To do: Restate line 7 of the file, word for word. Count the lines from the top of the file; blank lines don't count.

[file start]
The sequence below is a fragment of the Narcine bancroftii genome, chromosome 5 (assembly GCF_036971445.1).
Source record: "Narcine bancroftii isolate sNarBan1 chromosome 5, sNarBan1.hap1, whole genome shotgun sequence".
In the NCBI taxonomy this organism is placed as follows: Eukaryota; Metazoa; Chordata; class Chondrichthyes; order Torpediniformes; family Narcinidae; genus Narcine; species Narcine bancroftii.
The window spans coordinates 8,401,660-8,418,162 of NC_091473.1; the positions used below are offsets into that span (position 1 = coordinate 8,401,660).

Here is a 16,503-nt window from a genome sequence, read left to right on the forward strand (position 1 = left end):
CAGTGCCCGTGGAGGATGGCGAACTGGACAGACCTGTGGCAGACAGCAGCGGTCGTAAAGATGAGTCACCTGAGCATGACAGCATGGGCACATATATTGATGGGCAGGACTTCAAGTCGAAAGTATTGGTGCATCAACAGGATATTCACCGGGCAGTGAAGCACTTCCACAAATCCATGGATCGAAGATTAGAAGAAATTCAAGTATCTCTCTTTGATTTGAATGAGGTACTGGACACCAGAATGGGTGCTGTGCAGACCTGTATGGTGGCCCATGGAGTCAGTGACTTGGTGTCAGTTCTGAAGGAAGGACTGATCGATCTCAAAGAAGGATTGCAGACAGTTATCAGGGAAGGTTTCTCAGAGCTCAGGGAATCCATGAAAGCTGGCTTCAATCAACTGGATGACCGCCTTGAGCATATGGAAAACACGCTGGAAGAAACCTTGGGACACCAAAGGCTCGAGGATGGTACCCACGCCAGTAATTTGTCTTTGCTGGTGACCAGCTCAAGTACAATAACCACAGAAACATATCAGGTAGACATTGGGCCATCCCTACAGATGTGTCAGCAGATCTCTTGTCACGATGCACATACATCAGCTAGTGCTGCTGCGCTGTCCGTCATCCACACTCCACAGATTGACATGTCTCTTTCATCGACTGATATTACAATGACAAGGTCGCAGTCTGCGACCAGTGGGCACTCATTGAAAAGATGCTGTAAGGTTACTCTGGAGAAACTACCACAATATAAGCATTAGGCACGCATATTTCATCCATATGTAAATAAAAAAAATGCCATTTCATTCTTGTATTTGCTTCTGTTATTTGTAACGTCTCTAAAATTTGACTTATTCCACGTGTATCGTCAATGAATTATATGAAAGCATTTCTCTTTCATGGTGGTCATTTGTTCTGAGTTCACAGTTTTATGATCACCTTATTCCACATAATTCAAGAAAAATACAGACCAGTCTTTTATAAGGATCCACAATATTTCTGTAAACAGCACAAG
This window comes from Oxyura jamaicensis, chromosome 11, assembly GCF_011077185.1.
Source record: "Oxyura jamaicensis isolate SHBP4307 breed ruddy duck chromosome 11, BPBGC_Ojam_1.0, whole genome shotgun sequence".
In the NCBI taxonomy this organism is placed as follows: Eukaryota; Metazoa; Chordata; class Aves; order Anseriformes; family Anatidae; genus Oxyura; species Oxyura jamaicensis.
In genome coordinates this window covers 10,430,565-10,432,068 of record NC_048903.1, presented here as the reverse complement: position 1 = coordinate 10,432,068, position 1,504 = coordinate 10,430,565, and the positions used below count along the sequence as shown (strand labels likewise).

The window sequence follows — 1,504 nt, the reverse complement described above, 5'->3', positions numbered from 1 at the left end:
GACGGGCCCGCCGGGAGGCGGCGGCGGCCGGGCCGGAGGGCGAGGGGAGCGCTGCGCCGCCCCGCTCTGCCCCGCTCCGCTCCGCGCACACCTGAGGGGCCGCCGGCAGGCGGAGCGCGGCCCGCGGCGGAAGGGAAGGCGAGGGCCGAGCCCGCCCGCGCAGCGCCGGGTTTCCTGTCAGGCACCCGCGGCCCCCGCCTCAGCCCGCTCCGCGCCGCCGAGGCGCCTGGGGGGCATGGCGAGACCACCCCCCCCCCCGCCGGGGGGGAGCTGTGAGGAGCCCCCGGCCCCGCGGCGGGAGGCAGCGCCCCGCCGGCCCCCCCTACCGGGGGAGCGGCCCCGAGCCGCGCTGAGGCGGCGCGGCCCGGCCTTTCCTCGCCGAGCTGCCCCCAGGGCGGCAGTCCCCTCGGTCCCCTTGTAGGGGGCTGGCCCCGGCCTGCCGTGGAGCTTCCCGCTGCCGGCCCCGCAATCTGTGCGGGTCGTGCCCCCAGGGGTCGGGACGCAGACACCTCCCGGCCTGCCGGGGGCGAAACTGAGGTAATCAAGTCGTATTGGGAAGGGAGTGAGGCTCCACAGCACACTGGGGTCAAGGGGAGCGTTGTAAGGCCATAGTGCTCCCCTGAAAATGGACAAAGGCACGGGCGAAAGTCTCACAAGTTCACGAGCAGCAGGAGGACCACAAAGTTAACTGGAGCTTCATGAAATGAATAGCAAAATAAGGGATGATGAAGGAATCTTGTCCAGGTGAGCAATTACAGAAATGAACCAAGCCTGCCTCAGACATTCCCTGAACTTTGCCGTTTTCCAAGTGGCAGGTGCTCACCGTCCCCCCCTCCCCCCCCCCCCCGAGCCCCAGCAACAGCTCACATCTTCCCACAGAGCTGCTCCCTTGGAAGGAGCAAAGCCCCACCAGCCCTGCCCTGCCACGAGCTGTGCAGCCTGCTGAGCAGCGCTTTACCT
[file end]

This window comes from Oxyura jamaicensis, chromosome 11, assembly GCF_011077185.1.